It’s difficult to imagine that the U.S. government would risk such a massive disruption to our economy. If only a few cities like Seattle raise the minimum wage to $15, the negative effects on employment would be at least partially masked. Many who lose their jobs (or not hired in the first place) would relocate to other cities, potentially leaving local unemployment rates in places like Seattle largely unaffected. Negative employment effects, however, would become highly visible if mandated for the country as a whole.

In 1938, the Fair Labor Standards Act established a federal minimum wage of 25¢ an hour, or about $4.20 in current dollars. At the time, the average hourly wage rate in the U.S. was about 63¢ per hour, or about $10.50 in current dollars. Less than 1% of the workforce was directly affected by the 25¢ mandate. But this same 25¢ mandate was also introduced in Puerto Rico, where wages were much lower – e.g., about 12¢ per hour in fruit canning and 18¢ per hour in apparel. According to the New York Times (October 24, 1938), both employers and labor groups in Puerto Rico agreed that the minimum wage law would end employment for about 120,000 workers. It was estimated that the Puerto Rican unemployment rate approached 50% in the first year of the mandate. 1 Even if these numbers are significantly overestimated, they should give pause to the notion that minimum wage hikes do nothing but make life easier for workers: first, they need to stay employed.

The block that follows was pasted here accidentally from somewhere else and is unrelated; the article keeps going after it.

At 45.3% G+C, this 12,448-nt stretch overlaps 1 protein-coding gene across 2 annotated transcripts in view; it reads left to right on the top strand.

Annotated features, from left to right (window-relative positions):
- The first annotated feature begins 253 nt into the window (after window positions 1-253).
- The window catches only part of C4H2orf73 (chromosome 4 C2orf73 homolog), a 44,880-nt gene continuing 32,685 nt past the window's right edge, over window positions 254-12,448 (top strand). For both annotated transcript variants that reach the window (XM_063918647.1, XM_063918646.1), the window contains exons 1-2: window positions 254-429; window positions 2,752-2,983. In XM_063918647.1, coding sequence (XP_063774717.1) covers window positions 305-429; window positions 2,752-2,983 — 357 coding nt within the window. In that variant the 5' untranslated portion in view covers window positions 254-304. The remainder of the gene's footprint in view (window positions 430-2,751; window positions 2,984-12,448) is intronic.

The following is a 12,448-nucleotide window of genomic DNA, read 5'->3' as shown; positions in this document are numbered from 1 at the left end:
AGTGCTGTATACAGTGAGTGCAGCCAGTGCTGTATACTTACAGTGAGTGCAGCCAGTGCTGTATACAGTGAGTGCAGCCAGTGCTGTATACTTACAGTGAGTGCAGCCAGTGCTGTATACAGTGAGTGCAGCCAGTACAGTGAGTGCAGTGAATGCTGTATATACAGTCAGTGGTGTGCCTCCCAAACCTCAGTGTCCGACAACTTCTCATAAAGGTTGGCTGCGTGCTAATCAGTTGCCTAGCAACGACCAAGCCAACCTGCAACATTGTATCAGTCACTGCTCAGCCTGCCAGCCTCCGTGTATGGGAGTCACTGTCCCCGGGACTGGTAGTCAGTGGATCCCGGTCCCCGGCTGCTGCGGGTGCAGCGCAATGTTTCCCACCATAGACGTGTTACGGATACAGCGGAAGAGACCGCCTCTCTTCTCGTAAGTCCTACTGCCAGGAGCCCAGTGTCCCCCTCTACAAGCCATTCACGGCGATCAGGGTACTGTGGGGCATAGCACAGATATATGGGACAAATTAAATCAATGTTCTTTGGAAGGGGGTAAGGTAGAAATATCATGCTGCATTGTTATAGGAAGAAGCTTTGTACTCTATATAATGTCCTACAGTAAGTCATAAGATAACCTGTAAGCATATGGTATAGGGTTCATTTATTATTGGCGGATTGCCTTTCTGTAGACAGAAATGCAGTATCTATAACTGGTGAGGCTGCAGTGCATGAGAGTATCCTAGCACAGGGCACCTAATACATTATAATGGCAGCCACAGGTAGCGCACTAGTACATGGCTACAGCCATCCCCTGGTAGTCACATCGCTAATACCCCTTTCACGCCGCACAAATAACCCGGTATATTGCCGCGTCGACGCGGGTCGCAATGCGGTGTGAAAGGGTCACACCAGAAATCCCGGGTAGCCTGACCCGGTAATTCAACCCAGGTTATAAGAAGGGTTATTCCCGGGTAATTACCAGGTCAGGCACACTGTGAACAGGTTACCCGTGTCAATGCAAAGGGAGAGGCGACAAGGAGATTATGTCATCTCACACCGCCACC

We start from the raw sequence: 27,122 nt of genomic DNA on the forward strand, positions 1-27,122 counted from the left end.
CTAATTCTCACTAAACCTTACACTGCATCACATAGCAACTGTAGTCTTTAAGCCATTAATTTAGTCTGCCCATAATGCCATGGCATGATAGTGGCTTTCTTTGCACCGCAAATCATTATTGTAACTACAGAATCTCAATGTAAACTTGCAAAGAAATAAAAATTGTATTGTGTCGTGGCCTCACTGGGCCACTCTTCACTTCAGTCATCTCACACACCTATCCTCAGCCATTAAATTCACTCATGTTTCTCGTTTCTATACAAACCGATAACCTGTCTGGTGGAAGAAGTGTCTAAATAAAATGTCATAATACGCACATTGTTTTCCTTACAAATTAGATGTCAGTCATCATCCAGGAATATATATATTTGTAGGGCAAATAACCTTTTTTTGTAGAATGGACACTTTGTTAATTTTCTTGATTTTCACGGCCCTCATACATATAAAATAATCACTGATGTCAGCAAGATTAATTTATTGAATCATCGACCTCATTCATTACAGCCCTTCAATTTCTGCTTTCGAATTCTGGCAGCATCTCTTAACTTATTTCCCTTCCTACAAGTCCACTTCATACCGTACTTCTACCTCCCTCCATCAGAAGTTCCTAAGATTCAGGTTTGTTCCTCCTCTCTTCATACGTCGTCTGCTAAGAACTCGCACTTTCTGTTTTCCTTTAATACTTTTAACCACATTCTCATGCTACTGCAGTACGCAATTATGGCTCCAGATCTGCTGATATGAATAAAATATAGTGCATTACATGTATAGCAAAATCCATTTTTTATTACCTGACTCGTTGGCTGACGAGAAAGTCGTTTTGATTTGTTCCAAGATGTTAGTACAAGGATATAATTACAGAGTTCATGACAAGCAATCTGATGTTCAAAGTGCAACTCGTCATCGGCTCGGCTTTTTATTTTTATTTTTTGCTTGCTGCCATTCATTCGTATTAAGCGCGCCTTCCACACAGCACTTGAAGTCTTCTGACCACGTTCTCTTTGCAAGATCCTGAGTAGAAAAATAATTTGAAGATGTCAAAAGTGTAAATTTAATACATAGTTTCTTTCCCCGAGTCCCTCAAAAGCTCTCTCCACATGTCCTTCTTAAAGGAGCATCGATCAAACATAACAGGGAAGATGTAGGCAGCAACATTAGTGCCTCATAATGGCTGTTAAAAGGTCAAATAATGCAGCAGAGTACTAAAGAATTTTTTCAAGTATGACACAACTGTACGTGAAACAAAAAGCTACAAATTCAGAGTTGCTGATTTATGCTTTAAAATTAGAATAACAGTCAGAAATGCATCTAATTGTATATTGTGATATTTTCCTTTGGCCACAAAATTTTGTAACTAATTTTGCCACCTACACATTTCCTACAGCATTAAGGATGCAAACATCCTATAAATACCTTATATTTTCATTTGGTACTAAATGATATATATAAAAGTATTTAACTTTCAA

In the U.S., prevailing wages tend to be lower in the South and West than in the industrialized Northeast, so minimum wage increases would have the greatest bite in such states. They would also have the greatest bite in industries that have high concentrations of low wage workers, such as in wholesale and retail trade and in the hospitality and leisure industries.

[1] Anderson, B., Economics and the Public Welfare: A Financial and Economic History of the United States, 1914-1946, Liberty Press, 1979, p. 336.